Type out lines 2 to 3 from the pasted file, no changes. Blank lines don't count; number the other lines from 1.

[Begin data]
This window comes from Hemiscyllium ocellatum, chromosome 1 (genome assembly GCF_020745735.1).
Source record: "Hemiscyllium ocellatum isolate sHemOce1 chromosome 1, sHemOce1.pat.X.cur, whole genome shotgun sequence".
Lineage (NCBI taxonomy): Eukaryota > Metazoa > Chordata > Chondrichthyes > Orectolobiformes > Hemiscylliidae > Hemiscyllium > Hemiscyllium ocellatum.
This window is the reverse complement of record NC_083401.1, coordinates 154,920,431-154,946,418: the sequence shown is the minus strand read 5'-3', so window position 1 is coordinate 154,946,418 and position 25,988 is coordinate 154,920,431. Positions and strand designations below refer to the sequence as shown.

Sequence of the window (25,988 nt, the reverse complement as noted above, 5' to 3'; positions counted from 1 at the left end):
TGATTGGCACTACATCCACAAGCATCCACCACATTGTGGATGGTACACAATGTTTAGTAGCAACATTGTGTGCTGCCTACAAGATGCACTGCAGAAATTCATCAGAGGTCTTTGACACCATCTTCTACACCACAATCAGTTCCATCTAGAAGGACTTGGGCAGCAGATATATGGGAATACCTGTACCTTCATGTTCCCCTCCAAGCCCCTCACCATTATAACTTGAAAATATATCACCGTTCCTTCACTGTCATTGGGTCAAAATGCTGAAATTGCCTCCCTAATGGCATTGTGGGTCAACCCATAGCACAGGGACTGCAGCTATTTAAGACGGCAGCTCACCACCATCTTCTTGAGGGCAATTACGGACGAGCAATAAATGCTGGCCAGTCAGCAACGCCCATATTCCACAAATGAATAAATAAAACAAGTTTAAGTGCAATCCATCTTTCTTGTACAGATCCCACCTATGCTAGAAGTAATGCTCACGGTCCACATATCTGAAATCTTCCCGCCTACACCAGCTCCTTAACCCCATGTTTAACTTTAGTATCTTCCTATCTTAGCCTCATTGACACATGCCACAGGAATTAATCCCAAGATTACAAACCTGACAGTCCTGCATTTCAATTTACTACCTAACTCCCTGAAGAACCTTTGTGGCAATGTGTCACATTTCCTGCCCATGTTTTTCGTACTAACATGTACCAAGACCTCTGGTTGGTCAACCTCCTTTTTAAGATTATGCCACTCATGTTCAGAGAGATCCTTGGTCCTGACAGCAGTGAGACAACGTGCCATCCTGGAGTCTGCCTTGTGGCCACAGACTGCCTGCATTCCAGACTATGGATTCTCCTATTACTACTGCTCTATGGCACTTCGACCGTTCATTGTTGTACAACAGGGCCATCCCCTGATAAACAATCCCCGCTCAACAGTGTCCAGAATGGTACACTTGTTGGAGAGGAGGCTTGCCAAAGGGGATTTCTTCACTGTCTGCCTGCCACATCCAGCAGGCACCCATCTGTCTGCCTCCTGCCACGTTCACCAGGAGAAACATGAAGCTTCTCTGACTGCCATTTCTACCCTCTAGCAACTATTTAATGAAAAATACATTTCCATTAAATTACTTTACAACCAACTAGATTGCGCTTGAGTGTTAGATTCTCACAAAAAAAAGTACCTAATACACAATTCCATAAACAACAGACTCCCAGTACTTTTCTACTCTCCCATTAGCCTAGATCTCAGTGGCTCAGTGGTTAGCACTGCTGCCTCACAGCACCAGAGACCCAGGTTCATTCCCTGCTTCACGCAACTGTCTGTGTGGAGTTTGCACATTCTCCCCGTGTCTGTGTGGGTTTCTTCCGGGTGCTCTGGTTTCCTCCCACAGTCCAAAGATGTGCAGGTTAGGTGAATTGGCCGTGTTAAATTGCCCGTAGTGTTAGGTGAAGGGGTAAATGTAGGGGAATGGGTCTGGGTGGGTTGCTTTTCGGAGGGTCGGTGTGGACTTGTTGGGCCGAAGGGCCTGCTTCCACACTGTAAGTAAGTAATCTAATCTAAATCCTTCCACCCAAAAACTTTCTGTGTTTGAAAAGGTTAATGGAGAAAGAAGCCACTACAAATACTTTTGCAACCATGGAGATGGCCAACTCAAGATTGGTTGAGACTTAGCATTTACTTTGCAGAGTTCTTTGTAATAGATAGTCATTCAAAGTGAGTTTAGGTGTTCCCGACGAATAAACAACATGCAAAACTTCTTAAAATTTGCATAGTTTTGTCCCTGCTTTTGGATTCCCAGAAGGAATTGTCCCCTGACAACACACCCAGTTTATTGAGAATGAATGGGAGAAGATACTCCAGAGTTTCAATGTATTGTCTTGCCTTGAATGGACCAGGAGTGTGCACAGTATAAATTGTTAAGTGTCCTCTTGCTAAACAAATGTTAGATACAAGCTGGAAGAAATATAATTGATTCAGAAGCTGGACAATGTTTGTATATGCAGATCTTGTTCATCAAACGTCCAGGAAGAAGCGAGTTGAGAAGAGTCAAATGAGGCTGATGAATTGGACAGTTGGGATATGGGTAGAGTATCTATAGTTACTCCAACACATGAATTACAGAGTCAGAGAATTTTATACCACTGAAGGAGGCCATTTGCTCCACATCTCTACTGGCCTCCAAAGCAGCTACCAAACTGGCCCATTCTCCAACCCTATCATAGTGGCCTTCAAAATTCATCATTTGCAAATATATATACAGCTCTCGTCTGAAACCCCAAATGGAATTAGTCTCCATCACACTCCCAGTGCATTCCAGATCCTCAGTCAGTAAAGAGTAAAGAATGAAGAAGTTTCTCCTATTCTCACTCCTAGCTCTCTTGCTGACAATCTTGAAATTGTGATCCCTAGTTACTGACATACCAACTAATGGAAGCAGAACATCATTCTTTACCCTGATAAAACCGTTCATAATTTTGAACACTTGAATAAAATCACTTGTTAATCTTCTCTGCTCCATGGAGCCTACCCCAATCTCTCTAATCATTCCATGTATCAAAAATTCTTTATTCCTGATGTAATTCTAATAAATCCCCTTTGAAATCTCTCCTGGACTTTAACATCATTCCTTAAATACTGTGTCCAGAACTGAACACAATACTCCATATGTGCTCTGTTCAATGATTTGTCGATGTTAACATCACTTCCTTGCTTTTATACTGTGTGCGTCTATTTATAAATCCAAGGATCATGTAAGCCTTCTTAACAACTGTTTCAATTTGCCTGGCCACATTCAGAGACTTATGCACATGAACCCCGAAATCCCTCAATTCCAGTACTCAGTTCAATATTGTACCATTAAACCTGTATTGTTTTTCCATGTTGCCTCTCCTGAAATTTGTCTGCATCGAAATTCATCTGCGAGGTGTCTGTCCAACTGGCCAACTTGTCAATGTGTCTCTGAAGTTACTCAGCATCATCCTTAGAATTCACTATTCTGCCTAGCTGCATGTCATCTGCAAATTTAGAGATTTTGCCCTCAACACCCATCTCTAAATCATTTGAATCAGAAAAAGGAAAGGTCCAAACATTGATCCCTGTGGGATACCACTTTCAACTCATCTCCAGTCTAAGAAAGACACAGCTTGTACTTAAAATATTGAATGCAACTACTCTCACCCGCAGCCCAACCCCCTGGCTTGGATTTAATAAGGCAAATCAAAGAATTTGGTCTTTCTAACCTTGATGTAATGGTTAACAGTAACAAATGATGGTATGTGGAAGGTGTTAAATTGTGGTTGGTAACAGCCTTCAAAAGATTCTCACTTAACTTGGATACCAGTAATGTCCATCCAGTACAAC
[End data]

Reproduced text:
Source record: "Hemiscyllium ocellatum isolate sHemOce1 chromosome 1, sHemOce1.pat.X.cur, whole genome shotgun sequence".
Lineage (NCBI taxonomy): Eukaryota > Metazoa > Chordata > Chondrichthyes > Orectolobiformes > Hemiscylliidae > Hemiscyllium > Hemiscyllium ocellatum.